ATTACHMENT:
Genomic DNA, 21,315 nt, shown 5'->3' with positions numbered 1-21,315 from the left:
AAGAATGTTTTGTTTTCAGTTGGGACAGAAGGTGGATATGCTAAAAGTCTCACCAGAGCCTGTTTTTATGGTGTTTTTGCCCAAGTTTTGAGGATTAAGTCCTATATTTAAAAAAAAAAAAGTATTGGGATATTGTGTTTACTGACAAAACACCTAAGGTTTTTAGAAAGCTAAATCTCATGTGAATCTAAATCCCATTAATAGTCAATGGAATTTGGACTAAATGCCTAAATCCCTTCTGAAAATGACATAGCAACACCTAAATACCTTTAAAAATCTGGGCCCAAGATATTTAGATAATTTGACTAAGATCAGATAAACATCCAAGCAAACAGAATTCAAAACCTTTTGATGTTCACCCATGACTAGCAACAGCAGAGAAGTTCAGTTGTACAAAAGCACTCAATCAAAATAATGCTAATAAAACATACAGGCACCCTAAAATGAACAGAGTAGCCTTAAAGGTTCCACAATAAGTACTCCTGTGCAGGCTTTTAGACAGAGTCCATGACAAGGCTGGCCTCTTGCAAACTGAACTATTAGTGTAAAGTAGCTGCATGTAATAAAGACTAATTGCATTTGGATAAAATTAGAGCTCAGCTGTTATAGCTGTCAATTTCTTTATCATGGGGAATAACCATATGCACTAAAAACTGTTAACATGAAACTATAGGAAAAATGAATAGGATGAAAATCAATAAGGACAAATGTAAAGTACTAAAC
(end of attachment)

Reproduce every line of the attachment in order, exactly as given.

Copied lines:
Genomic DNA, 21,315 nt, shown 5'->3' with positions numbered 1-21,315 from the left:
AAGAATGTTTTGTTTTCAGTTGGGACAGAAGGTGGATATGCTAAAAGTCTCACCAGAGCCTGTTTTTATGGTGTTTTTGCCCAAGTTTTGAGGATTAAGTCCTATATTTAAAAAAAAAAAAGTATTGGGATATTGTGTTTACTGACAAAACACCTAAGGTTTTTAGAAAGCTAAATCTCATGTGAATCTAAATCCCATTAATAGTCAATGGAATTTGGACTAAATGCCTAAATCCCTTCTGAAAATGACATAGCAACACCTAAATACCTTTAAAAATCTGGGCCCAAGATATTTAGATAATTTGACTAAGATCAGATAAACATCCAAGCAAACAGAATTCAAAACCTTTTGATGTTCACCCATGACTAGCAACAGCAGAGAAGTTCAGTTGTACAAAAGCACTCAATCAAAATAATGCTAATAAAACATACAGGCACCCTAAAATGAACAGAGTAGCCTTAAAGGTTCCACAATAAGTACTCCTGTGCAGGCTTTTAGACAGAGTCCATGACAAGGCTGGCCTCTTGCAAACTGAACTATTAGTGTAAAGTAGCTGCATGTAATAAAGACTAATTGCATTTGGATAAAATTAGAGCTCAGCTGTTATAGCTGTCAATTTCTTTATCATGGGGAATAACCATATGCACTAAAAACTGTTAACATGAAACTATAGGAAAAATGAATAGGATGAAAATCAATAAGGACAAATGTAAAGTACTAAAC